Review by Sean Boelman
Steve McQueen’s documentary Occupied City is an ambitious work, and much of it is quite effective. However, despite the the film clearly coming from a well-meaning place, and being incredibly well-executed, some aspects of the message are frustrating in the conjectures they try to make.
The documentary is based on Bianca Stigter’s book, Atlas of an Occupied City, Amsterdam 1940-1945, which tells the story of the Nazi occupation of the Netherlands through images of the city today. It’s a fascinating concept, and Stitger and McQueen (who are married) clearly have a lot to say with this experimental work, but it does not always work.
From a purely technical standpoint, the movie is impressive. Eschewing archive footage for fly-on-the-wall modern-day captures, McQueen expertly uses juxtaposition in brilliant ways. The editing by Xander Nijsten is among the best in any film this year, fiction or nonfiction, in creating meaning — even if the meaning it creates is occasionally unfortunate.
The aspect of the movie that seems likely to alienate most viewers is its length. Clocking in at over four hours, the film gets its point across somewhat quickly, and while the remainder of the runtime is still effective, impatient viewers could grow weary of the experience. Mercifully, there is an intermission, but even so, it’s a taxing, devastating watch.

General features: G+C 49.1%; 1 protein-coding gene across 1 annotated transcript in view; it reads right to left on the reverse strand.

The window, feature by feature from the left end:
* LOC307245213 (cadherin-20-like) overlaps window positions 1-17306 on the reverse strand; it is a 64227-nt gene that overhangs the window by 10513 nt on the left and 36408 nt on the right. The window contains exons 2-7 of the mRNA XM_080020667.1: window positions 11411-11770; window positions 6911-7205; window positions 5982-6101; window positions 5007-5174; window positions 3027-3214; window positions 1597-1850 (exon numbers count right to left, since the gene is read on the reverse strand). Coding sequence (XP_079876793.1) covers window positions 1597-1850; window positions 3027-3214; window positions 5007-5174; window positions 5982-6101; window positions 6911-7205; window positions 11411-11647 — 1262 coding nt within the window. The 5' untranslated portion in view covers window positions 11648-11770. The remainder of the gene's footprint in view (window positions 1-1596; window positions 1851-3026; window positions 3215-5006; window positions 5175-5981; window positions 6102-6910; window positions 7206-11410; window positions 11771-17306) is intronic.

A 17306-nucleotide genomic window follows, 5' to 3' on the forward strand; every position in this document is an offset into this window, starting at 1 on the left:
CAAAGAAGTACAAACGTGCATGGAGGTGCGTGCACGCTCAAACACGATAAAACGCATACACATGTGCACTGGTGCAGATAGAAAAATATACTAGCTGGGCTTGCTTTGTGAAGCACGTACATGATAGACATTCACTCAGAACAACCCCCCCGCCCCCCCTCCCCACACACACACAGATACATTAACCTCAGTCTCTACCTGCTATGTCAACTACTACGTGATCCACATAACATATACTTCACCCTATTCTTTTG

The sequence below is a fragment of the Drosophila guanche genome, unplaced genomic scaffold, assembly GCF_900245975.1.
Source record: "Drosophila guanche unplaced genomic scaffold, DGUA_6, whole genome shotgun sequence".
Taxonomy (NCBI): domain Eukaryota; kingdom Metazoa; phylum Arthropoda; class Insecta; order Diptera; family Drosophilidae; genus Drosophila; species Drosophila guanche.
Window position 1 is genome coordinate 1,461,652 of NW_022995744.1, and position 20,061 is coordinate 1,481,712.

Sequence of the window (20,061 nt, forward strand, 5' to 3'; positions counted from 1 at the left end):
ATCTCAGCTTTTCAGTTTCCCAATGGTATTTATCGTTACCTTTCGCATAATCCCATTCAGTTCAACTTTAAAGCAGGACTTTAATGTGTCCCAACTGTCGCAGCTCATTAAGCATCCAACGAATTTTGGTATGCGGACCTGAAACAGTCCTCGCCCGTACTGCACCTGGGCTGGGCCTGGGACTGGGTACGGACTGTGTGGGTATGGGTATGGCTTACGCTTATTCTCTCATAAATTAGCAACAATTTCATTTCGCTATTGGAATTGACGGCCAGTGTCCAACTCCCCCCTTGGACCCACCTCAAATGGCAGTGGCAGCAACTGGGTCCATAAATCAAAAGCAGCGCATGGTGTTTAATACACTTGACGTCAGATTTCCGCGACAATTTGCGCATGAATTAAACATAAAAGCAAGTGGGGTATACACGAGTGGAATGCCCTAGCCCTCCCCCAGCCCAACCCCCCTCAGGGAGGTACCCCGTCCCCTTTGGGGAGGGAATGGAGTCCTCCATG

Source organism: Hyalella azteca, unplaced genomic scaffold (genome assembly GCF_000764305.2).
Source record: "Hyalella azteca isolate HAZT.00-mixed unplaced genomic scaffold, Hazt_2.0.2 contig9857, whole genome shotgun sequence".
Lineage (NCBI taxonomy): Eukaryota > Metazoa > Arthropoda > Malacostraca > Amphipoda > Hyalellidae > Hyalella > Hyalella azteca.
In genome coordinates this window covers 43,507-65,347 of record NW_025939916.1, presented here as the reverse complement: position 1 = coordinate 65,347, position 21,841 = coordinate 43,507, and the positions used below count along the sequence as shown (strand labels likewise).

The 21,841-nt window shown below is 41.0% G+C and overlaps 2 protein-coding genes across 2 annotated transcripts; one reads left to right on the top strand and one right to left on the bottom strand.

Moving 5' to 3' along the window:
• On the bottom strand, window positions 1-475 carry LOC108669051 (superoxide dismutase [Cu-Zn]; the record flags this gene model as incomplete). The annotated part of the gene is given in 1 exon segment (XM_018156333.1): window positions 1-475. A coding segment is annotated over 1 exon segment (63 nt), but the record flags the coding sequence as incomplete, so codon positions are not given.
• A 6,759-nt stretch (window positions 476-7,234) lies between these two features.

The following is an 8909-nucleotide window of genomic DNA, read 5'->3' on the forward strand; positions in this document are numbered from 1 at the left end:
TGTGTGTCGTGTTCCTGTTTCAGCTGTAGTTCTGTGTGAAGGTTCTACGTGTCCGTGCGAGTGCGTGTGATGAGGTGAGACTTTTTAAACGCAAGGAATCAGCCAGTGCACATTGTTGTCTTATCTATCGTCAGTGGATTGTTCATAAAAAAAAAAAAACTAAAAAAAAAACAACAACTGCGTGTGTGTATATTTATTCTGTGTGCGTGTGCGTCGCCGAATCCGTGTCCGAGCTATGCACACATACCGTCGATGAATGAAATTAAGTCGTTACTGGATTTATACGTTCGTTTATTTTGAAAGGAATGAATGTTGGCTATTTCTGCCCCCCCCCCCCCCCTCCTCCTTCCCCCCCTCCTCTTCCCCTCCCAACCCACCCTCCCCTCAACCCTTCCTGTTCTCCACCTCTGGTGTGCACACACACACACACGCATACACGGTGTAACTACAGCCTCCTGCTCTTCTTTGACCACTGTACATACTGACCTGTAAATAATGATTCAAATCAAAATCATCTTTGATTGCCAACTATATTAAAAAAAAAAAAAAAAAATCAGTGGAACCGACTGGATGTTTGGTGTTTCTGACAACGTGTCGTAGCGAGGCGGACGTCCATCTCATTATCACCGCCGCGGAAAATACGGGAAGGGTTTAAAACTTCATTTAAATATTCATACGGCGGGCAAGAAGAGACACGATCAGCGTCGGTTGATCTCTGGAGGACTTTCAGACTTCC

The narration by Melanie Hyams is somewhat dry, but it accomplishes precisely what it is intended to do. Her occasionally monotonous description, taken from Stigler’s nonfiction book, describes many atrocities in extreme levels of detail but does so in a way that reinforces the sheer level of horror we should feel.
However, the movie’s technical prowess can only carry it so far, as its thesis has mixed results. At many points, it seems that the film intends to purport a comparison between the lockdown in Amsterdam during the COVID-19 pandemic and the confinement of Jews in concentration camps during the Holocaust. This comparison is frankly baffling, and without this aside, this could have been a perfectly harrowing documentary. However, the movie’s brash ignorance in this regard is enough to leave a bad taste in viewers’ mouths.
It really is a shame that these portions of the film are so frustrating, as the rest of the movie’s political message is incredibly effective. Apart from the COVID stuff, the film is also interested in creating a connection between the presence of white supremacy in modern-day society and the Nazism that gave way to the Holocaust. This urgent call to action is where McQueen thrives most.
Occupied City has all the makings of a fantastic documentary. Unfortunately, a frustrating aside in its arguments prevents it from having the impact it could. Steve McQueen is undeniably a fantastic image-maker, but with this documentary being as long as it is, it’s hard to recommend through all of its problems.
Occupied City hits theaters on December 25.